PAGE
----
Surviving the Road North

Sunday, September 25th was a rough, rough morning. I had just experienced my first Reykjavík rúntur – drinking all night until sunup – for my 23rd birthday the night before. I was able to sleep a measly 4.5 hours from 5:30 am until the cleaning staff kicked me out of the room at 10 am. So I wasn’t feeling too great. Head pounding, sick to my stomach, groggy and tired – perfect conditions for a 2-hour journey up the road north to Stykkishólmur!

Conquer Fear the road north
The first place I stopped on the road north out of Reykjavík. The mountains on the left were the ones across from my ascent on Friday.

The day was as beautiful as the landscape, so I had to fight through the pain and enjoy every bit of it. I continued stopping for pictures with a persistent regularity. That’s one of the things about shorter trips – you find it harder to justify taking days off. On a long trip you can relax and spend a day doing nothing but relaxing or recovering. But on this short, 7-day jaunt in Iceland, there would be no such thing.

I was driving along Route 1 up towards Borgarnes.

On my left was the frigid North Atlantic Ocean, and on my right was a mountain ridge. As is the norm in Iceland, there was beauty all around me. It was here that I would make a friend.

Conquer Fear The Road North
We can be friends. Just please don’t bite me.

I don’t have a whole lot of experience with horses. Just that one ride on the beach in Fiji, really. I’m always surprised by how big they are in person. Well, usually. Iceland is actually known for having smaller-than-average horses. Iceland has a law forbidding people from importing foreign horses at all to stop diseases from spreading. In Game of Thrones, producers had to use some camera trickery to make you think the horses are of a regular size. Some of the larger actors made this particularly difficult.

Looking at you, Rory McCann.

But anyway, this horse was generally friendly. I approached slowly and it allowed me to pet its nose. I thought it was very cool to get so close to an Icelandic horse in person, especially outside of a tour or service.

Conquer Fear The Road North
What a scene. I remember the wind in this place would arrive in brief, powerful gusts.

The place where I met the horse was incredibly colorful. The stony brown ridge-line towering over the road, the azure cloud-covered mountains awaiting me in the distance, the open road stretched out under the sun between green and golden fields. It was lovely to look at, but I had to get a move on.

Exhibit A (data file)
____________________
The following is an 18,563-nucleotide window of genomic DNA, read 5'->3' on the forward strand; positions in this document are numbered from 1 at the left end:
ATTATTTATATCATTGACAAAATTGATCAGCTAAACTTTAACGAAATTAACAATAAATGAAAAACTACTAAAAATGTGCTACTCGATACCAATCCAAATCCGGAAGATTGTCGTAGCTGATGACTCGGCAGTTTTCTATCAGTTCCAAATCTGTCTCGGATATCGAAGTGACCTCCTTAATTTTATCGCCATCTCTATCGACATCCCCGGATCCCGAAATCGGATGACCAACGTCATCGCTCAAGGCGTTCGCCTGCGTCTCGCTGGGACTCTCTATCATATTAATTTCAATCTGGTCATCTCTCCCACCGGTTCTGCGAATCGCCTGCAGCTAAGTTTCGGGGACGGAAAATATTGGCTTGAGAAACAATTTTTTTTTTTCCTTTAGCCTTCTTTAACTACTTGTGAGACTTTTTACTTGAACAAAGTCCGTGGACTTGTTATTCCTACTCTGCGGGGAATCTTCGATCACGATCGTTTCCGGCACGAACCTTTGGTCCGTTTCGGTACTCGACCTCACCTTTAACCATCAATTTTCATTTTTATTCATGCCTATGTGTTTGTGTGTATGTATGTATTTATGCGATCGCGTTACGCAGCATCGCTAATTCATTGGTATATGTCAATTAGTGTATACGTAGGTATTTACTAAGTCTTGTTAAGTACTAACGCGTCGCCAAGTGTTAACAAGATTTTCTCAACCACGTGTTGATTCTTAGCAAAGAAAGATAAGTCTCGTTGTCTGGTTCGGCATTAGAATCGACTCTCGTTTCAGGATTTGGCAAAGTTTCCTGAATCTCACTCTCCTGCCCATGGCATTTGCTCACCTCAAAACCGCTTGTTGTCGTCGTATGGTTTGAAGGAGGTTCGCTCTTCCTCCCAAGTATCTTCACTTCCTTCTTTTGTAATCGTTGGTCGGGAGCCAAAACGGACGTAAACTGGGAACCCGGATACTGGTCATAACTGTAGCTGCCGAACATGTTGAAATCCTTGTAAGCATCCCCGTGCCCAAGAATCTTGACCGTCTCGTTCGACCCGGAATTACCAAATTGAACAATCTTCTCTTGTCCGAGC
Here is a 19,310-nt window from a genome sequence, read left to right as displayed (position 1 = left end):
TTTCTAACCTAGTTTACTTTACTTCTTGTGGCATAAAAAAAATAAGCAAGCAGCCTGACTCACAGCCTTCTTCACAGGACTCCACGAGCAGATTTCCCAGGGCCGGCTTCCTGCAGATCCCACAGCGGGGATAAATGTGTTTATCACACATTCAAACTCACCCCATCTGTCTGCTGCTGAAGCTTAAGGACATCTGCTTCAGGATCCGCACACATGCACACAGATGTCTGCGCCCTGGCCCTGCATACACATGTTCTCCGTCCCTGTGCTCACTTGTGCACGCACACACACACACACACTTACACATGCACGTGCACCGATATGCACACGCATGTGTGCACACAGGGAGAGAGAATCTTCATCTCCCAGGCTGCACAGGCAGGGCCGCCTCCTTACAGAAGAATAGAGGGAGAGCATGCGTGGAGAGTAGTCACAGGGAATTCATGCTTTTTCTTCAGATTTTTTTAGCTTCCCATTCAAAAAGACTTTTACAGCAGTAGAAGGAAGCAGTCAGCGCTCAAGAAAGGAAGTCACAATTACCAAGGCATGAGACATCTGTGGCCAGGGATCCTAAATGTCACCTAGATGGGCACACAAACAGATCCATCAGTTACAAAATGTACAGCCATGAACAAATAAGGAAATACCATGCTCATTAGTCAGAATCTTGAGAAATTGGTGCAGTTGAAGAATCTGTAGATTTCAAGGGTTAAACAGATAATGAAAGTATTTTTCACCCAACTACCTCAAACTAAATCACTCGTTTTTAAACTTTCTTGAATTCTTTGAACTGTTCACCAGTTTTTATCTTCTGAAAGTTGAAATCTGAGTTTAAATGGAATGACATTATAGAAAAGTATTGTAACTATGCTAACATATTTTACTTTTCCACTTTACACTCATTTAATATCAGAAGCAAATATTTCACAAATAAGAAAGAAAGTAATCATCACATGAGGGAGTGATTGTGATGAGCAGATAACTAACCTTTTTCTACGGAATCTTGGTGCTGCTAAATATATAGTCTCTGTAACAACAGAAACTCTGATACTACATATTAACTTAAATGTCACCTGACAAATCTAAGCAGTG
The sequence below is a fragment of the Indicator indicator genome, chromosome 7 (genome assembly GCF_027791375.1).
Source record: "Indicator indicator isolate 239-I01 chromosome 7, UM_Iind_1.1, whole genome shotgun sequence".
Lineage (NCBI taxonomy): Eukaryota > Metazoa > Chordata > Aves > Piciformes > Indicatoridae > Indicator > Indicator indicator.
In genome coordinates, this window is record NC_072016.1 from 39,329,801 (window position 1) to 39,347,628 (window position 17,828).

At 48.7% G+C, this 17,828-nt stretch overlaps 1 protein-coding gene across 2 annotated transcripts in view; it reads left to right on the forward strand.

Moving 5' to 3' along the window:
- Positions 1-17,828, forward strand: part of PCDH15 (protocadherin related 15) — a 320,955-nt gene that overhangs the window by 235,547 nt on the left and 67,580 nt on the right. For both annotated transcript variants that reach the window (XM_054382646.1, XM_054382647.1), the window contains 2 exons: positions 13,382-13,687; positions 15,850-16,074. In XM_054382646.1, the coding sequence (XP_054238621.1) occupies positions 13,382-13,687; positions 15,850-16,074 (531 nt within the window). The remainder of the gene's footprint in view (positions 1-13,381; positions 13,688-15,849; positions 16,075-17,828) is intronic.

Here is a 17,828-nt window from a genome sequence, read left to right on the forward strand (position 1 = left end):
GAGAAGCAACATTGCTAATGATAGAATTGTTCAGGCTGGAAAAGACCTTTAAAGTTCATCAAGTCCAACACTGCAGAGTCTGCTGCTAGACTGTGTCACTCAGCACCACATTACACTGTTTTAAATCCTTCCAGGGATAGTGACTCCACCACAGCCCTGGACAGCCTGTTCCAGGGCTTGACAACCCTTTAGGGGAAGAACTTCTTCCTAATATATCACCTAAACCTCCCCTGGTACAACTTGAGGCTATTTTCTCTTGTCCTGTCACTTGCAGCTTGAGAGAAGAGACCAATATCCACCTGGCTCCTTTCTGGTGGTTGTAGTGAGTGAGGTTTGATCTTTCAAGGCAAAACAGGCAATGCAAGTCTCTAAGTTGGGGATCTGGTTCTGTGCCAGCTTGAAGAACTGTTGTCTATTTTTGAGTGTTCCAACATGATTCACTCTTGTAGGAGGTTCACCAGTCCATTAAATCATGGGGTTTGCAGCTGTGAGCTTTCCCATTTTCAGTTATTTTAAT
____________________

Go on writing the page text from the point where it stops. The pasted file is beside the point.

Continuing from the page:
There was simply more to see.

The next curiosity that had me parking on the side of the road was a waterfall. I’m not really sure if it even qualifies as a waterfall. Aw hell, let’s give the little guy the benefit of the doubt.

Conquer Fear the Road North
Ranks a fair bit closer to “babbling brook” than “thunderous waterfall” I’d say.

I happened upon this small waterfall at a horseshoe bend in the river. Through a little miraculous Google Maps sleuthing, I discovered the name of the falls is Langárfoss. So it is actually classified as a waterfall. If you find yourself on the road north, you can locate it just off of Route 54, between Route 533 and 536.

I had to go in for a closer look.

Carefully, I maneuvered my way over the rocks to get a better angle.

Conquer Fear the Road North
Please, this time let’s not have my keys fall into the river

The water of the Langa River rushed under me as I straddled the black, volcanic rocks that it was carving through. At the time, I wondered what those steps were on the other side of the river. Now, I know that the Langa is one of the most productive salmon rivers in the country. So it’s actually a salmon ladder. I’ve also discovered that this particular river has received worldwide acclaim for salmon fishing (thanks, internet).

Well, I certainly wasn’t about to do any of that. So I took a few photos, admired the river for a bit, and hit the road north once more.

Conquer Fear The Road North
This picture is unforgettable for all the wrong reasons…